In practice, the reserve price will typically be slightly higher than the Redevelopment Value, and the property will be sold at the reserve price during the auction.

Therefore, if the acquisition price is lower than the fair and reasonable Redevelopment Value, minority owners should decline further negotiation and raise objections with the Lands Tribunal.

As a minority owner, should I hire a lawyer to object to an order for compulsory sale or to negotiate for a higher acquisition price?

For most minority owners, not only is their property their most significant asset, but it has also served as their home for an long time. It is normal for them to feel worried and upset upon being requested to sell and leave their home without reason.

Since compulsory sale proceedings involve complicated legal procedure and ordinances, and the majority owners are often represented by a large team of lawyers, it would be unfavorable for minority owners not to hire lawyers familiar with the legal proceedings of compulsory sale.

Therefore, once they have received documents related to compulsory sale, minority owners should consult with lawyers as soon as possible, and have lawyers represent them for further negotiation with majority owners and court hearings at the Lands Tribunal.

Is it expensive to hire a lawyer?

Most people are be concerned about the legal fees of instructing a lawyer. However, generally speaking, majority owners are responsible for the legal fees of the minority owners based on the "compensation approach" according to Good Faith Properties. The legal fees (including the fees for evidence of an expert witness such as a Valuation Report) can be claimed from the Respondent when the lawsuit is settled.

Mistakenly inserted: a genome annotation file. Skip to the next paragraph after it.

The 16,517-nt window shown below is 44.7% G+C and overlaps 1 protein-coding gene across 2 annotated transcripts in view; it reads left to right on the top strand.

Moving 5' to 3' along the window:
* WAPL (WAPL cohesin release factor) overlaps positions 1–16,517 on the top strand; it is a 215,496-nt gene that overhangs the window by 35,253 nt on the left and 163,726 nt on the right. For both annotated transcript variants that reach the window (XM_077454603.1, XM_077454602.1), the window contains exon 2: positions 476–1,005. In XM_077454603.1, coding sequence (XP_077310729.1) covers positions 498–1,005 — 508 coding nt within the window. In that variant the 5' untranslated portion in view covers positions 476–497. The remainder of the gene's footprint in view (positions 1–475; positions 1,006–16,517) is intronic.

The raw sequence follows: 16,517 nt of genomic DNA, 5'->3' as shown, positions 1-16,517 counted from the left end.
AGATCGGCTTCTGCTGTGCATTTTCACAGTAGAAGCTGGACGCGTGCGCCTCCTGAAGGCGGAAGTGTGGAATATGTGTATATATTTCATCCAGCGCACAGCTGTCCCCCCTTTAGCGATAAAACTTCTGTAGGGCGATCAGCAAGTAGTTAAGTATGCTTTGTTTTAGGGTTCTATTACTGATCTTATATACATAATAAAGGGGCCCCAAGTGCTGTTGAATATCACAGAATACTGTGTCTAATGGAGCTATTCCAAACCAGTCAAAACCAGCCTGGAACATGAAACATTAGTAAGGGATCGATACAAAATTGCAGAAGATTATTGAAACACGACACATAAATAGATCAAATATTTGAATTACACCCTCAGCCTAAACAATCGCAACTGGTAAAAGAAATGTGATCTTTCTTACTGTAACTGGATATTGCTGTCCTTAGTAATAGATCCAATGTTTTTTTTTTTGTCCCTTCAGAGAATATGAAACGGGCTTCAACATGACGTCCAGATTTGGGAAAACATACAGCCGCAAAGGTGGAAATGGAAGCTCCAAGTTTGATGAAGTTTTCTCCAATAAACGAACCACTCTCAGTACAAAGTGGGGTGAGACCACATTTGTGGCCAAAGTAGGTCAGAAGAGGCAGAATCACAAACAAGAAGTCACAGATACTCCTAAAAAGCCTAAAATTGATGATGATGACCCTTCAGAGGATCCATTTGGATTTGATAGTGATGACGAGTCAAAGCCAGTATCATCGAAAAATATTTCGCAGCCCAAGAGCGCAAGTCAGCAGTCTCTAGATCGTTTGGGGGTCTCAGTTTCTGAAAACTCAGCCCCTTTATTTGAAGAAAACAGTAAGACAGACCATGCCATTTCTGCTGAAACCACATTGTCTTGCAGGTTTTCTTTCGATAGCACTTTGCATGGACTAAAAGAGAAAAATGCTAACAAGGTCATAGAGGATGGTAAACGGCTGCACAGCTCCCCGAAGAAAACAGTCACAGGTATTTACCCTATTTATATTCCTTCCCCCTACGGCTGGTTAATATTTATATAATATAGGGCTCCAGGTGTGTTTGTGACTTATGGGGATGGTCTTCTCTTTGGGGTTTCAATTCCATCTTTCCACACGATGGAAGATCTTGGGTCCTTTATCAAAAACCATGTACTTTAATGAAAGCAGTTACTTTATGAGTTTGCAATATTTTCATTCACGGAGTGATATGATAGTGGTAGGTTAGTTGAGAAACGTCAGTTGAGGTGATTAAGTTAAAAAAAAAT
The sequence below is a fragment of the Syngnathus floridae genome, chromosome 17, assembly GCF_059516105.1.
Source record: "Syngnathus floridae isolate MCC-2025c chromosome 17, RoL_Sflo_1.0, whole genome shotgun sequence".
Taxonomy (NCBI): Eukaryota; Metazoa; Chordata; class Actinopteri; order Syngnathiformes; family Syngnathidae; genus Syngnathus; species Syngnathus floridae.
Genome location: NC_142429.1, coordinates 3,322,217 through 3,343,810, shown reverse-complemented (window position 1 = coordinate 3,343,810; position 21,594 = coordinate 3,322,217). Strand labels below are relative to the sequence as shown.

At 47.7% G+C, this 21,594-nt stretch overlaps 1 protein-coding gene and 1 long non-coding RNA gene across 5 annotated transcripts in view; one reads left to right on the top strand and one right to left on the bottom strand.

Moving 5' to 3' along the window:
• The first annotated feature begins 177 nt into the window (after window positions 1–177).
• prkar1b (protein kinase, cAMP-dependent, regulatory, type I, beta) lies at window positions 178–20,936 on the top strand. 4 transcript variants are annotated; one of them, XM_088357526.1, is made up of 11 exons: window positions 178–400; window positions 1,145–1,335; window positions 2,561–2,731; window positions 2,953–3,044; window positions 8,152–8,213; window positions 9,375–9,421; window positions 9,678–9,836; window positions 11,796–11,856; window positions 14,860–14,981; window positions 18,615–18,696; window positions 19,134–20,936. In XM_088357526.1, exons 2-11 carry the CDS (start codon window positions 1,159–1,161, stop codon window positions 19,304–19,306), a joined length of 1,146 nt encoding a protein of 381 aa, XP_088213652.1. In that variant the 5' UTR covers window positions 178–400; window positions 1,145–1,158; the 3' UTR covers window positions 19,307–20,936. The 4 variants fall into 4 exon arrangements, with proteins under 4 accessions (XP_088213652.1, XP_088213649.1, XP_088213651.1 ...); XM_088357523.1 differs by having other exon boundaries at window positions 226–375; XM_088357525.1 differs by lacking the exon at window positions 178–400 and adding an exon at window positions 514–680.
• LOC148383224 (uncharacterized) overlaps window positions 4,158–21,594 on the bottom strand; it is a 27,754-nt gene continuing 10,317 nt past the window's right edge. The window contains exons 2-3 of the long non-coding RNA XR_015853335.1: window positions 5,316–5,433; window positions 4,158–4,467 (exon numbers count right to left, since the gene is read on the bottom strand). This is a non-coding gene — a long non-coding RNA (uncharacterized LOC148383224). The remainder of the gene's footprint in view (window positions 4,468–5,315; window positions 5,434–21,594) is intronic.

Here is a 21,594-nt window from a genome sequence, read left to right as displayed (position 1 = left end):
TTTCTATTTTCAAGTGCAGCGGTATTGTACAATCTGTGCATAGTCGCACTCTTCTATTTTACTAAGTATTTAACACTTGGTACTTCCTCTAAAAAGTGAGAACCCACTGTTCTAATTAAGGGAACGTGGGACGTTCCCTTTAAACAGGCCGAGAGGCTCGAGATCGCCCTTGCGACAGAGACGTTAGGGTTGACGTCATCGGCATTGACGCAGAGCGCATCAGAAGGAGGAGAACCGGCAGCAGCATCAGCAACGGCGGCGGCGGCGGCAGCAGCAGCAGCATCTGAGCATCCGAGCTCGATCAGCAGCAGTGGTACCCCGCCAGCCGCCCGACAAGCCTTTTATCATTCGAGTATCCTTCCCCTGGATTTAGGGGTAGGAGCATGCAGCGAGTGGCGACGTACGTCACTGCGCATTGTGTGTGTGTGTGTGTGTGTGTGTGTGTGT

Therefore, minority owners do not have to worry to much about the legal fees.

The most crucial focus should be on finding an appropriate legal representative to deal with the often fast-paced legal proceedings.

Conclusion

No one desires a lawsuit, but compulsory sale cases may arise unexpectedly.

However, compulsory sale proceedings are not as terrifying as imagined and the legal fee is not as expensive. If you are able to find a responsible and experienced lawyer, the issues can be resolved and you will be reasonably compensated.

Mr. Eric P H Chan, CPH Legal's principal solicitor, is experienced in representing minority owners in compulsory sale cases. He has been assigned as the co-ordinating lawyer of several minority owners by the Lands Tribunal, and has successfully obtained reasonable compensation for clients.

If you are involved in an order for compulsory sale case, you might consider consulting our legal team to protect your legal rights.

If you or your family member/friend have been involved in a Compulsory Sale Order lawsuit, you can consult us for free via our WhatsApp hotline 6103 0006 or email us to set up a free WhatsApp consultation.